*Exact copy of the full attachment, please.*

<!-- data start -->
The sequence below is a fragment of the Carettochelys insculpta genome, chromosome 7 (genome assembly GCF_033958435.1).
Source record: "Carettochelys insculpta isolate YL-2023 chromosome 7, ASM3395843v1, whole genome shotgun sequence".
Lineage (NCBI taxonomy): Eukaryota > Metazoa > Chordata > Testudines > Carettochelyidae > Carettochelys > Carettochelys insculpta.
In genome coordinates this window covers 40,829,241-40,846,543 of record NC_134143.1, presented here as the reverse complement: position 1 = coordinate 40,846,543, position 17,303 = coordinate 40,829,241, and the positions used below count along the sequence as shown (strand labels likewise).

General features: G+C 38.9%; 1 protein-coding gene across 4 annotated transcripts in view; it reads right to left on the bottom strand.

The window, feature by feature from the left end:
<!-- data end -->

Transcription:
The sequence below is a fragment of the Carettochelys insculpta genome, chromosome 7 (genome assembly GCF_033958435.1).
Source record: "Carettochelys insculpta isolate YL-2023 chromosome 7, ASM3395843v1, whole genome shotgun sequence".
Lineage (NCBI taxonomy): Eukaryota > Metazoa > Chordata > Testudines > Carettochelyidae > Carettochelys > Carettochelys insculpta.
In genome coordinates this window covers 40,829,241-40,846,543 of record NC_134143.1, presented here as the reverse complement: position 1 = coordinate 40,846,543, position 17,303 = coordinate 40,829,241, and the positions used below count along the sequence as shown (strand labels likewise).

General features: G+C 38.9%; 1 protein-coding gene across 4 annotated transcripts in view; it reads right to left on the bottom strand.

The window, feature by feature from the left end: